The new law sets the nine Superstorm Sandy-impacted counties as Atlantic, Bergen, Cape May, Essex, Hudson, Middlesex, Monmouth, Ocean, and Union.
Bill sponsors explained that:
"Once-approved permits are in danger of expiring or lapsing because gaining a permit extension is difficult and costly and developers do not have the resources to obtain extensions. The effects of Superstorm Sandy exacerbated this problem as areas in this State attempt to recover from the devastation caused by the storm.
"As permit approvals lapse, lenders must re-appraise and thereafter substantially lower real estate valuations established in conjunction with approved projects, thereby requiring the reclassification of numerous loans. This in turn affects the stability of the banking system and reduces the funds available for future lending, thus creating more severe restrictions on credit and leading to a vicious cycle of default.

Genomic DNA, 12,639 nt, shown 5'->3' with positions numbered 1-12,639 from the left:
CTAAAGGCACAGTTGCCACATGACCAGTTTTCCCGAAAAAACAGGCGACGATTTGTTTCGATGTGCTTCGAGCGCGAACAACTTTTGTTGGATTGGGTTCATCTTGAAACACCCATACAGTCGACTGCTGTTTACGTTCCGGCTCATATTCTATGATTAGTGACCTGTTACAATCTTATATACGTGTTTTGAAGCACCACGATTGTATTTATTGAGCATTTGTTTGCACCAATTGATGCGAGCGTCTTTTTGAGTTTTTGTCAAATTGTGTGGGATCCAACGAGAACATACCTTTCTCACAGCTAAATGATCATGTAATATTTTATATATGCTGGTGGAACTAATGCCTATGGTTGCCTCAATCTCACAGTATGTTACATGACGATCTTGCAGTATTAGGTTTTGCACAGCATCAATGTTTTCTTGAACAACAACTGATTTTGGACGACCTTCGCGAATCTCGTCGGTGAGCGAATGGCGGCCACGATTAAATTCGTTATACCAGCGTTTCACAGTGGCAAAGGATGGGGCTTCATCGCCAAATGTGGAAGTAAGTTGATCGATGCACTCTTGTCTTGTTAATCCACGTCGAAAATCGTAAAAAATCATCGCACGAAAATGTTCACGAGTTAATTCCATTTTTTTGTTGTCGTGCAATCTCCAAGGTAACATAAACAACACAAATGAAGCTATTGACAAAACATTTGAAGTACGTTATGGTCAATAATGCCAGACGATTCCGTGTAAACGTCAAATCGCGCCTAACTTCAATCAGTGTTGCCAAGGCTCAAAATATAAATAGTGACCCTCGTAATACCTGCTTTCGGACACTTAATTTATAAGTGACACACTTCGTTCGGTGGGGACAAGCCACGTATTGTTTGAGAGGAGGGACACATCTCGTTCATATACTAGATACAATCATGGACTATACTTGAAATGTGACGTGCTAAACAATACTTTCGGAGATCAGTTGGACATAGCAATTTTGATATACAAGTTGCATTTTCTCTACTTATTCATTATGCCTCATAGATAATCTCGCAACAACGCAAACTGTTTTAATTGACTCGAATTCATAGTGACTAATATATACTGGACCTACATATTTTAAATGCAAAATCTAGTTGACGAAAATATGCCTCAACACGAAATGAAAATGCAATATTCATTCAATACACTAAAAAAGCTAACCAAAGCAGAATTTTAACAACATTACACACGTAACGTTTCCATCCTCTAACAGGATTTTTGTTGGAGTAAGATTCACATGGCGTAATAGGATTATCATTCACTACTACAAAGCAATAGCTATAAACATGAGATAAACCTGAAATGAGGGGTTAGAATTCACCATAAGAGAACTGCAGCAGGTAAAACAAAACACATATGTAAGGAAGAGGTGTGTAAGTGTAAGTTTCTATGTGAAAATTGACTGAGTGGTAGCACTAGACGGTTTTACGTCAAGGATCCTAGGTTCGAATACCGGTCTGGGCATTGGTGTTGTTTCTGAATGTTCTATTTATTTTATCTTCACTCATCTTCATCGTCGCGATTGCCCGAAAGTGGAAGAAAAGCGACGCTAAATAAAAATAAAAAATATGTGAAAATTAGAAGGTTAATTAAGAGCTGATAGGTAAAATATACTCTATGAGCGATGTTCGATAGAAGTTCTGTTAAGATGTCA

"Accordingly, this bill would extend permits which have been granted by State, regional, county, and municipal agencies for an additional one year in the Superstorm Sandy-"impacted counties in order to prevent a waste of public and private resources.The New Jersey Sierra Club had urged legislators to vote no, asserting that the measure would result in new construction in high-risk flood areas of the coast. The legislature disagreed and approved the measure on a 78-0 vote in the Assembly and 39-0 in the Senate.
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